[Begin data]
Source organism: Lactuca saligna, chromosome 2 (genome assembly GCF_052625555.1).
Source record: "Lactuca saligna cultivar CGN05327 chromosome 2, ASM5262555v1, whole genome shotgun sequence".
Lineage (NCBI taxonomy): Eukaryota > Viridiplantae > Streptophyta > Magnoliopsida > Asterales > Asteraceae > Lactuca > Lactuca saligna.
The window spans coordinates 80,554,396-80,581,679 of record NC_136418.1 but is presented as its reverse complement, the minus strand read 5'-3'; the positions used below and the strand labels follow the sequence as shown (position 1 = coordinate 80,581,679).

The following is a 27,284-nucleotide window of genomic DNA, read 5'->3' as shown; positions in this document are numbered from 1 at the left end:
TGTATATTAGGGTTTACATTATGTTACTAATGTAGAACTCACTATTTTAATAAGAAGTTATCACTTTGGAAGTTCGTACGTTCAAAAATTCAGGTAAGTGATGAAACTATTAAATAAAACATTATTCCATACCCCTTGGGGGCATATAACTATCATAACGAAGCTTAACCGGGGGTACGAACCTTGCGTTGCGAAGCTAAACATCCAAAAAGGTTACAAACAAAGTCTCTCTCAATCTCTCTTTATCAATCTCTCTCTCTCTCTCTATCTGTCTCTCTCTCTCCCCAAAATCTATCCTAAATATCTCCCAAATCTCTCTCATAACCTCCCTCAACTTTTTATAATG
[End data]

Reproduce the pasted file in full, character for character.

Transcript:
Source organism: Lactuca saligna, chromosome 2 (genome assembly GCF_052625555.1).
Source record: "Lactuca saligna cultivar CGN05327 chromosome 2, ASM5262555v1, whole genome shotgun sequence".
Lineage (NCBI taxonomy): Eukaryota > Viridiplantae > Streptophyta > Magnoliopsida > Asterales > Asteraceae > Lactuca > Lactuca saligna.
The window spans coordinates 80,554,396-80,581,679 of record NC_136418.1 but is presented as its reverse complement, the minus strand read 5'-3'; the positions used below and the strand labels follow the sequence as shown (position 1 = coordinate 80,581,679).

The following is a 27,284-nucleotide window of genomic DNA, read 5'->3' as shown; positions in this document are numbered from 1 at the left end:
TGTATATTAGGGTTTACATTATGTTACTAATGTAGAACTCACTATTTTAATAAGAAGTTATCACTTTGGAAGTTCGTACGTTCAAAAATTCAGGTAAGTGATGAAACTATTAAATAAAACATTATTCCATACCCCTTGGGGGCATATAACTATCATAACGAAGCTTAACCGGGGGTACGAACCTTGCGTTGCGAAGCTAAACATCCAAAAAGGTTACAAACAAAGTCTCTCTCAATCTCTCTTTATCAATCTCTCTCTCTCTCTCTATCTGTCTCTCTCTCTCCCCAAAATCTATCCTAAATATCTCCCAAATCTCTCTCATAACCTCCCTCAACTTTTTATAATG